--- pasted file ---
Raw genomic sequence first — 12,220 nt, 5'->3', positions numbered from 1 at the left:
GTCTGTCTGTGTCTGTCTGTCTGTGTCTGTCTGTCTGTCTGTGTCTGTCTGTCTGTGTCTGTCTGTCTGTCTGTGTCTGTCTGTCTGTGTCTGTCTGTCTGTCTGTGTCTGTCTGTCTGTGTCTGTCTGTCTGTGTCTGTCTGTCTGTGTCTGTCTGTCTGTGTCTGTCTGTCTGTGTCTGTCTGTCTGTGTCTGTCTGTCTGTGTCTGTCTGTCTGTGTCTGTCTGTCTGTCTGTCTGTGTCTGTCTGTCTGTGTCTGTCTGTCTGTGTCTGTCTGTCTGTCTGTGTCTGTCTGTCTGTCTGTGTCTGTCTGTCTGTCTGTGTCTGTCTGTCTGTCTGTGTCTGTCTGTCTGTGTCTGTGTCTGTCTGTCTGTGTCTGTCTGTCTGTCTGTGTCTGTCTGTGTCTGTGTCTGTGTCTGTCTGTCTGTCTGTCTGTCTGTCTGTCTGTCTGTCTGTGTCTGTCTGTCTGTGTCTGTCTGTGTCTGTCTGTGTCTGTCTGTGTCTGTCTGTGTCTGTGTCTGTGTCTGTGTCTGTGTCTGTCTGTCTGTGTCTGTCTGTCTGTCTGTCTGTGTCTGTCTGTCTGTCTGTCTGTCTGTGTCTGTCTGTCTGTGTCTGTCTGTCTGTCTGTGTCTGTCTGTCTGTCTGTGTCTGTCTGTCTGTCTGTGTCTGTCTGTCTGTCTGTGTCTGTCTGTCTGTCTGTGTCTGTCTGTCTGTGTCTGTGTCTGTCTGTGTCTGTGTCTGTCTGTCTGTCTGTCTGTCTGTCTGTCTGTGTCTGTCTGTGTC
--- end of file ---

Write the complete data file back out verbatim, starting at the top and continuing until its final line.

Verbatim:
Raw genomic sequence first — 12,220 nt, 5'->3', positions numbered from 1 at the left:
GTCTGTCTGTGTCTGTCTGTCTGTGTCTGTCTGTCTGTCTGTGTCTGTCTGTCTGTGTCTGTCTGTCTGTCTGTGTCTGTCTGTCTGTGTCTGTCTGTCTGTCTGTGTCTGTCTGTCTGTGTCTGTCTGTCTGTGTCTGTCTGTCTGTGTCTGTCTGTCTGTGTCTGTCTGTCTGTGTCTGTCTGTCTGTGTCTGTCTGTCTGTGTCTGTCTGTCTGTGTCTGTCTGTCTGTCTGTCTGTGTCTGTCTGTCTGTGTCTGTCTGTCTGTGTCTGTCTGTCTGTCTGTGTCTGTCTGTCTGTCTGTGTCTGTCTGTCTGTCTGTGTCTGTCTGTCTGTCTGTGTCTGTCTGTCTGTGTCTGTGTCTGTCTGTCTGTGTCTGTCTGTCTGTCTGTGTCTGTCTGTGTCTGTGTCTGTGTCTGTCTGTCTGTCTGTCTGTCTGTCTGTCTGTCTGTCTGTGTCTGTCTGTCTGTGTCTGTCTGTGTCTGTCTGTGTCTGTCTGTGTCTGTCTGTGTCTGTGTCTGTGTCTGTGTCTGTGTCTGTCTGTCTGTGTCTGTCTGTCTGTCTGTCTGTGTCTGTCTGTCTGTCTGTCTGTCTGTGTCTGTCTGTCTGTGTCTGTCTGTCTGTCTGTGTCTGTCTGTCTGTCTGTGTCTGTCTGTCTGTCTGTGTCTGTCTGTCTGTCTGTGTCTGTCTGTCTGTCTGTGTCTGTCTGTCTGTGTCTGTGTCTGTCTGTGTCTGTGTCTGTCTGTCTGTCTGTCTGTCTGTCTGTCTGTGTCTGTCTGTGTC